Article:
Sunday, February 12, 2012

Getting Around and Getting Away in Chiang Mai

We settled into our apartment finally. Housing in Thailand is a bit different from the US. What I consider to be normally included is more of an option here. Our place comes with a kitchen which consists of a counter and sink, refrigerator and microwave but no stove, no utensils, pots, pans, bowls, sheets for the bed, garbage can, and so on. Basically, the room was empty and we spent our first few days filling it up to some minimum level. We hadn't found the street markets yet, so we were dependent on the local department store which is a bit like Macy's and Target combined.  I got to get a frequent buyer card to give us the posted discount.  Nee couldn't get it because she is Thai.  I had to show my passport to get the discount.  When was the last time you had to show your passport at Target?  Never, most likely and can you imagine the fuss if Walmart only gave discounts to foreign tourists?

As we are staying in one place for a couple of months, we both dreaded the idea of eating out three meals a day. I prefer to make my own breakfast and Nee likes to make dinner. If you don't mind eating out every meal, food is certainly available. Eating at the Thai street carts, a meal of noodles, pork and vegetables might run you 40 baht, a little over a dollar. My hamburger the other day was 165 baht, or over three times the cost. Keeping it local keeps the cost down.

Shopping for groceries is the same way. The local grocer is part of a chain here that caters to the foreigners. I can find things there I can't find anywhere else, if I am willing to pay the price. A dozen eggs costs 60 to 80 baht there. 30 baht equals a dollar, so do the math. On the other hand, we walked to something Nee refers to as a fresh market, similar to a farmers market, and bought the same eggs for 30 baht. If I wasn't on a budget, I probably wouldn't care. On the other hand, I do always like a bargain and the markets are a wonderful picture of the Thai diet and culture in microcosm. Along with the various greens and roots, there were oranges, dragon fruit, apples, pineapples, and things of various colors I have no idea what they were. There were ladies chopping up pork that was probably oinking only minutes before, all parts of chickens, fish flapping in trays and various critters in shells. We are inland so seafood is scarcer so you just go for whatever else can be raised. Nee also pointed out some ant eggs, but I chose to ignore them.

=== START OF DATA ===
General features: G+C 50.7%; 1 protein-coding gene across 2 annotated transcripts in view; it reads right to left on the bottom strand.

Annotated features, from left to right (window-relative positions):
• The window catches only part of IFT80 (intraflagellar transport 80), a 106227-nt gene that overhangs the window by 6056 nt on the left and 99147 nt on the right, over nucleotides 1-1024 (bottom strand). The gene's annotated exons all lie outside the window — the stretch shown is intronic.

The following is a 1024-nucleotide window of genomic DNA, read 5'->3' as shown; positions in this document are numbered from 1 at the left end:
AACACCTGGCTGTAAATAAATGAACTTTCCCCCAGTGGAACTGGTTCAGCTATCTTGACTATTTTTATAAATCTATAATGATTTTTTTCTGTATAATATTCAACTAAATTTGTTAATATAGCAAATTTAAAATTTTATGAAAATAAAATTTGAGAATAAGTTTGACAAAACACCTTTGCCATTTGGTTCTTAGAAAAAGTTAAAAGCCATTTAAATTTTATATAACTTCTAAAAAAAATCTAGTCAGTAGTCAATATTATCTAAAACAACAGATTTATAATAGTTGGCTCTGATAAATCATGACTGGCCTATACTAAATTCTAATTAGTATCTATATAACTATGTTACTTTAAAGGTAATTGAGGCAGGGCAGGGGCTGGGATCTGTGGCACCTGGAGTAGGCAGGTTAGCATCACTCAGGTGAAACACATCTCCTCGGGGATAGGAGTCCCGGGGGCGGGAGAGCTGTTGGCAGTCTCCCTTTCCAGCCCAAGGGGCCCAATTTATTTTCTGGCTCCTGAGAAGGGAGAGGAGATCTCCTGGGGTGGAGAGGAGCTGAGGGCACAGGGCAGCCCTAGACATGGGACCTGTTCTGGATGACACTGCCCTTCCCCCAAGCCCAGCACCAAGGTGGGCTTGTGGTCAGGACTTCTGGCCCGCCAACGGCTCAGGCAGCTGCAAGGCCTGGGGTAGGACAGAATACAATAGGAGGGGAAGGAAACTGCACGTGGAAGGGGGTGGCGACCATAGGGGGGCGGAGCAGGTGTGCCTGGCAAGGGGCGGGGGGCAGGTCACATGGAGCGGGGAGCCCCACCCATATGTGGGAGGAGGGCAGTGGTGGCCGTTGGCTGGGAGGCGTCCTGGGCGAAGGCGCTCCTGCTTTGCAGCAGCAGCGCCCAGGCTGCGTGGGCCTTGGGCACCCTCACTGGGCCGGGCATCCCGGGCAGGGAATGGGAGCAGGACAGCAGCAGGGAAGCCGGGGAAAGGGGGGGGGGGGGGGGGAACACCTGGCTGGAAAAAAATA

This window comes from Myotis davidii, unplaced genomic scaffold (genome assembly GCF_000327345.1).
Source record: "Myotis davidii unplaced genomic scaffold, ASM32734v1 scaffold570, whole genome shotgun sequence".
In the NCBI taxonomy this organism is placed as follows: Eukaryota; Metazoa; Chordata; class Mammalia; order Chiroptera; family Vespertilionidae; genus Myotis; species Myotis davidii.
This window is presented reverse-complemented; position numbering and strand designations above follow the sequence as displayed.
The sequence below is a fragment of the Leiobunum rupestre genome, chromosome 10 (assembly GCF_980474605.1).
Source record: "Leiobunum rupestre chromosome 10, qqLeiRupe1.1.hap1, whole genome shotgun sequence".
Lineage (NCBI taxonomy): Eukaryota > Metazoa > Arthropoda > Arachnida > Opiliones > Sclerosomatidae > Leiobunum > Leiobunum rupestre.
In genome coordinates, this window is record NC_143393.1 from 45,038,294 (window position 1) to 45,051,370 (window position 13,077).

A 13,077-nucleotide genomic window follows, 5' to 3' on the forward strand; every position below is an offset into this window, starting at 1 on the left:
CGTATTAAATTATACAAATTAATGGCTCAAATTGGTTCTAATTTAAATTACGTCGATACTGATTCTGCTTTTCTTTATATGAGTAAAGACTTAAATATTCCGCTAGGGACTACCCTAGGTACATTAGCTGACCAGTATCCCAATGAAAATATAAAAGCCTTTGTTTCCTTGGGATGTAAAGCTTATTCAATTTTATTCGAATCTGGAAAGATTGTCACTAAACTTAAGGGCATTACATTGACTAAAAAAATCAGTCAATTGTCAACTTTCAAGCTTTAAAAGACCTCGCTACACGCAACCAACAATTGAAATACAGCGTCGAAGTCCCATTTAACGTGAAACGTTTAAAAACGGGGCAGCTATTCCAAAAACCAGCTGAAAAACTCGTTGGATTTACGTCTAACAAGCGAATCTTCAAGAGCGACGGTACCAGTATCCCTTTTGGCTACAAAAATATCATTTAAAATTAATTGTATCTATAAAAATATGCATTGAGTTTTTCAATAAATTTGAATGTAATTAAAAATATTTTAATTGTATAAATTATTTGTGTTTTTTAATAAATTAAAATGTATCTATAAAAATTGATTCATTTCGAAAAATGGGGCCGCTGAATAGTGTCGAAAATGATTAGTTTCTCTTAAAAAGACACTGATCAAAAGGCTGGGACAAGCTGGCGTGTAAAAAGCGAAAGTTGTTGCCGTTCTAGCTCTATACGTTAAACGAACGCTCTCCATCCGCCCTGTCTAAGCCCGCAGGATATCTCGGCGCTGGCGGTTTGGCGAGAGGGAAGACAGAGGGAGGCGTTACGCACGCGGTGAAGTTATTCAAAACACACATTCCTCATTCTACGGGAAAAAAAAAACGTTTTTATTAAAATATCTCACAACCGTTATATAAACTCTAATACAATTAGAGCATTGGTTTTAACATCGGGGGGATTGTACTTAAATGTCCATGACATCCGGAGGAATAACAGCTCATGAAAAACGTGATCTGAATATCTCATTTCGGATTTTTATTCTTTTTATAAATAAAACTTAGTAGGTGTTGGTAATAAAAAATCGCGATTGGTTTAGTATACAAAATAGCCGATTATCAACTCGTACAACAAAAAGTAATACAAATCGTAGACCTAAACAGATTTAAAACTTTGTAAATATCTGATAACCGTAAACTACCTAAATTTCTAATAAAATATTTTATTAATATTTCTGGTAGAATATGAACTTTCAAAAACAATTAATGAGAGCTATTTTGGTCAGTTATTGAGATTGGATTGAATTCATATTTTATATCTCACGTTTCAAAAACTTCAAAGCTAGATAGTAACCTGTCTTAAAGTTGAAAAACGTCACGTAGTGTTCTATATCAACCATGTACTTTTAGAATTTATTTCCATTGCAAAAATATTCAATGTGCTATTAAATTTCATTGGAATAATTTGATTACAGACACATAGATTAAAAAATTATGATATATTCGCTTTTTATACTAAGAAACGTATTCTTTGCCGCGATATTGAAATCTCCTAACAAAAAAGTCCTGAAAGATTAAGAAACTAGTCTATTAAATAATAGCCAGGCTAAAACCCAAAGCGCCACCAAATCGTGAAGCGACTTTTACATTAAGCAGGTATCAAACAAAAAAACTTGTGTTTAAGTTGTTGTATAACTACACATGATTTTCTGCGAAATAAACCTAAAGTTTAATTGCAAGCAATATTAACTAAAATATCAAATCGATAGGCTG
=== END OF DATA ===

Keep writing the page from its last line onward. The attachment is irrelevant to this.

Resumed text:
If I am lonely for American voices, I go to the grocery. But if I want to live like a Thai, I need to go to the fresh market. Arriving there this morning, I saw that it was behind the street vendors we had dinner from a couple of nights ago. Nee pointed out a sign I couldn't read telling me there was a market inside. I couldn't see it from the street. When I entered, I quickly realized that I was the only non-Thai there. As I wandered around, I also felt pleasantly at home as my mother used to take me to the farmers markets in Santa Clara back when it was the fruit basket of America rather than Silicon Valley. Nee did most of the buying but I wanted to try on my own. I know how to ask, "How much?" Unfortunately I don't always understand the answer.
"Tao rai?" I asked holding up a bottle of hot sauce.
He said something very fast and I looked blankly. He gave me the same look, said it again and then looked over at his lady partner. She said it again and finally I said, "Poo chacha" speak more slowly.
First he said, slowly, "Sao song." I knew song is two but didn't know sao.
The lady said, slowly, "Sip song," or 12. She also showed me in baht. I felt silly and laughed at my misunderstanding. The fellow patted me on the tummy, took my cash and handed me my sauce. Try getting that kind of service at Safeway. Apparently the northern dialect uses a few different words for their numbers.

We have also been figuring out how to get around Chiang Mai. The city is really more of a small state, with multiple districts, or Mueangs. I guess it is like the boroughs of New York City.  We are in the central district, Amphur Mueang, with the oldest parts of the city. Back with the Burmese were attacking, the king built a moat around the city in a square. The moat is still here and is a great landmark when you can't figure out where the songtauw has taken you. There is no bus system and very few taxis. If you don't own a motorcycle or car or truck, you have to take the songtauws, called Red buses, though some are white and others yellow, and tuk tuks. The buses have a general direction they run for 20 baht. If you have a specific place you want to go that isn't on their line, they will take you, however the price is negotiable. Fortunately the mornings are cool so walking is also quite pleasant, provided you keep your eyes open for any vehicles coming at you from all directions.  Tuk tuks are even more negotiable and always more expensive.  Again, if you are not a budget, you don’t care.  For the moment, I do care.

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